Medicare Collection Suit Was a Big Goose Chase

     (CN) – There may be administrative remedies available to a California man who got the runaround from the government while seeking reimbursement for his late wife’s costly pain medication, the 9th Circuit ruled Thursday.
     Howard Back cannot sue, however, and the whole litigation could have been avoided if National Government Services (NGS) had given Back the correct information in the first place, according to the nine-page decision.
     Back’s wife died in 2008 while under the care of hospice provider Visiting Nurse Association (VNA). To alleviate her constant pain near the end, Mrs. Back’s doctor prescribed the pain medication Actiq.
     After the VNA refused to cover the cost of that medication, however, Back paid $5,940 out of pocket and told asked the VNA about its appeals process.
     Though VNA told Back to file his appeal with NGS, that information turned out to be incorrect.
     Back hired an attorney when the Center for Medicare & Medicaid Services said he needed to prove that he was the legal representative of his wife’s estate.
     The agency later told Back that “any appeal had to be filed by the hospice provider, not Back,” according to the court.
     In a federal complaint, Back took aim at Secretary of Health and Human Services Kathleen Sebelius.
     Back claimed that she had violated his Fifth Amendment rights and the Medicare Act by failing to provide an appeal process when a hospice provider refuses to cover medication.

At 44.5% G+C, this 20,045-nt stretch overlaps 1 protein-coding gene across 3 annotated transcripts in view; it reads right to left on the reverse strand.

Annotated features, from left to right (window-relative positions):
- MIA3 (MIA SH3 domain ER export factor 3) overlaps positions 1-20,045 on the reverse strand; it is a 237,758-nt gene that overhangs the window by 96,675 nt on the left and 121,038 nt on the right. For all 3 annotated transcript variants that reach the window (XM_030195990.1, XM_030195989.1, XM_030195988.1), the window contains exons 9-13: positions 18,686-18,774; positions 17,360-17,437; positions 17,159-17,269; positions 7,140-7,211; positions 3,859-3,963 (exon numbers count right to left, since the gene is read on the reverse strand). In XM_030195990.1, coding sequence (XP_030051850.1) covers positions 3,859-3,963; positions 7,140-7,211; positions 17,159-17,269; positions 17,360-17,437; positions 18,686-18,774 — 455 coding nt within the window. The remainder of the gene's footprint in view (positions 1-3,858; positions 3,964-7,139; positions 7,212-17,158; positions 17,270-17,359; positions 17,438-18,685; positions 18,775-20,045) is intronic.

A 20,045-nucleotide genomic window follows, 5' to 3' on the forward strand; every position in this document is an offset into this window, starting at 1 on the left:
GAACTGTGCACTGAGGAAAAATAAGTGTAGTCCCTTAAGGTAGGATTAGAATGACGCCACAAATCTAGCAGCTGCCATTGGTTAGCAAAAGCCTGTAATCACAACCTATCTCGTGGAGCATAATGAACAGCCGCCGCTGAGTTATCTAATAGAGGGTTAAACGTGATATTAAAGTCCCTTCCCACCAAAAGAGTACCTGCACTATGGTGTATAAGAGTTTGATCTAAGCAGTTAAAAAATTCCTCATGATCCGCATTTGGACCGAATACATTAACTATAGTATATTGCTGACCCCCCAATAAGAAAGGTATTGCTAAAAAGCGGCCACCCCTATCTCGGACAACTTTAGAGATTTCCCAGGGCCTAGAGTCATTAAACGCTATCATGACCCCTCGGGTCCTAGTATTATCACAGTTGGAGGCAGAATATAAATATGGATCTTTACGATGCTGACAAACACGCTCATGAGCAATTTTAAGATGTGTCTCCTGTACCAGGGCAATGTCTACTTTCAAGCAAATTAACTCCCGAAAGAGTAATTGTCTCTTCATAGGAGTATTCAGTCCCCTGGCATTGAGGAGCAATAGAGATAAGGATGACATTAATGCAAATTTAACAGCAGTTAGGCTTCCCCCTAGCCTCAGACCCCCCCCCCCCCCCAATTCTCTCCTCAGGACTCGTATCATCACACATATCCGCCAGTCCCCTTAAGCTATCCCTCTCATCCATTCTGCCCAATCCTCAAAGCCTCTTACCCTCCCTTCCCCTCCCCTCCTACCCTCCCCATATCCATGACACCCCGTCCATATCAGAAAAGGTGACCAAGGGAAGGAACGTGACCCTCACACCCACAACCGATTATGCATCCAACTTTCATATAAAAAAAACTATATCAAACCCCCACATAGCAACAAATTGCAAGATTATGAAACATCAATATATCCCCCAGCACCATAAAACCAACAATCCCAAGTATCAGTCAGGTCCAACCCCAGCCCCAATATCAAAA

When Sebelius countered that there were existing procedures for Back’s appeal, a federal judge granted the government judgment on the pleadings.
     A three-judge panel of the 9th Circuit confirmed Thursday.
     “Although the government led Back to believe there was no appeal process, in fact and as admitted by the secretary after Back filed his complaint, such a process does exist,” Judge Raymond Fisher wrote for the unanimous panel.
     “We understand Back’s frustration, having been misinformed by CMS and forced to hire an attorney and bring suit to be properly informed of his right to appeal,” he added. “As this opinion makes clear, however, Back already has the only relief he seeks – he and other hospice beneficiaries may utilize the Secretary’s procedures to appeal a hospice provider’s refusal to provide a drug or service. We expect that the secretary will take action to ensure that her agencies are properly informed in the future.”

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